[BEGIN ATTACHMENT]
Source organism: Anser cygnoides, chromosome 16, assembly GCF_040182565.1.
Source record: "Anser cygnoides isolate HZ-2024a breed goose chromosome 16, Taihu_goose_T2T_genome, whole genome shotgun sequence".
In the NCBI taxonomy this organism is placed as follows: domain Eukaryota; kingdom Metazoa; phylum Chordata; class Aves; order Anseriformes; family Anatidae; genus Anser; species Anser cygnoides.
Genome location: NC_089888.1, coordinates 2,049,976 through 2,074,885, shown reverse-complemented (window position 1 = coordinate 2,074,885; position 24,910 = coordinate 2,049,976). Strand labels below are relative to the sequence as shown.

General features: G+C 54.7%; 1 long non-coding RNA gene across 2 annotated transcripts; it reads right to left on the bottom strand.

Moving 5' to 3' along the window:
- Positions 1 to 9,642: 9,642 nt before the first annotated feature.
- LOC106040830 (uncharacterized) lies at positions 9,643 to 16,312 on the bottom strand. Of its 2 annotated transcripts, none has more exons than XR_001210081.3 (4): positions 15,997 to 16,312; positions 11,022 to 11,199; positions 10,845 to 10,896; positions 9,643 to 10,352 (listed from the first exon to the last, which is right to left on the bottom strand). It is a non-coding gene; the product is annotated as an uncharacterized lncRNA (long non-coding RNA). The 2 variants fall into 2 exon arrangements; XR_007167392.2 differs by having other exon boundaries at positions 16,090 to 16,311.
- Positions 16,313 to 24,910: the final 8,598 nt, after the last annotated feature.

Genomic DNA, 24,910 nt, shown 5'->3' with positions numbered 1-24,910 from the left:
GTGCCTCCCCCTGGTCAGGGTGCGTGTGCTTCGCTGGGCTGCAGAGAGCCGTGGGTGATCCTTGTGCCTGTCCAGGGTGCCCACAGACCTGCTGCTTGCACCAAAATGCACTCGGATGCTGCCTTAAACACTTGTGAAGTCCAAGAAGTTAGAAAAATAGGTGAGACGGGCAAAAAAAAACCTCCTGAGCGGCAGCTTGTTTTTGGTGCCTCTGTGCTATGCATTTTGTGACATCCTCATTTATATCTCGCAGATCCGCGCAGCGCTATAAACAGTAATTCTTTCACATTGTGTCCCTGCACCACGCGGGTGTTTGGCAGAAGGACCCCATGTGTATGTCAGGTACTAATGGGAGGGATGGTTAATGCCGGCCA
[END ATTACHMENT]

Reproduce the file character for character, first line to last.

Source organism: Anser cygnoides, chromosome 16, assembly GCF_040182565.1.
Source record: "Anser cygnoides isolate HZ-2024a breed goose chromosome 16, Taihu_goose_T2T_genome, whole genome shotgun sequence".
In the NCBI taxonomy this organism is placed as follows: domain Eukaryota; kingdom Metazoa; phylum Chordata; class Aves; order Anseriformes; family Anatidae; genus Anser; species Anser cygnoides.
Genome location: NC_089888.1, coordinates 2,049,976 through 2,074,885, shown reverse-complemented (window position 1 = coordinate 2,074,885; position 24,910 = coordinate 2,049,976). Strand labels below are relative to the sequence as shown.

General features: G+C 54.7%; 1 long non-coding RNA gene across 2 annotated transcripts; it reads right to left on the bottom strand.

Moving 5' to 3' along the window:
- Positions 1 to 9,642: 9,642 nt before the first annotated feature.
- LOC106040830 (uncharacterized) lies at positions 9,643 to 16,312 on the bottom strand. Of its 2 annotated transcripts, none has more exons than XR_001210081.3 (4): positions 15,997 to 16,312; positions 11,022 to 11,199; positions 10,845 to 10,896; positions 9,643 to 10,352 (listed from the first exon to the last, which is right to left on the bottom strand). It is a non-coding gene; the product is annotated as an uncharacterized lncRNA (long non-coding RNA). The 2 variants fall into 2 exon arrangements; XR_007167392.2 differs by having other exon boundaries at positions 16,090 to 16,311.
- Positions 16,313 to 24,910: the final 8,598 nt, after the last annotated feature.

Genomic DNA, 24,910 nt, shown 5'->3' with positions numbered 1-24,910 from the left:
GTGCCTCCCCCTGGTCAGGGTGCGTGTGCTTCGCTGGGCTGCAGAGAGCCGTGGGTGATCCTTGTGCCTGTCCAGGGTGCCCACAGACCTGCTGCTTGCACCAAAATGCACTCGGATGCTGCCTTAAACACTTGTGAAGTCCAAGAAGTTAGAAAAATAGGTGAGACGGGCAAAAAAAAACCTCCTGAGCGGCAGCTTGTTTTTGGTGCCTCTGTGCTATGCATTTTGTGACATCCTCATTTATATCTCGCAGATCCGCGCAGCGCTATAAACAGTAATTCTTTCACATTGTGTCCCTGCACCACGCGGGTGTTTGGCAGAAGGACCCCATGTGTATGTCAGGTACTAATGGGAGGGATGGTTAATGCCGGCCA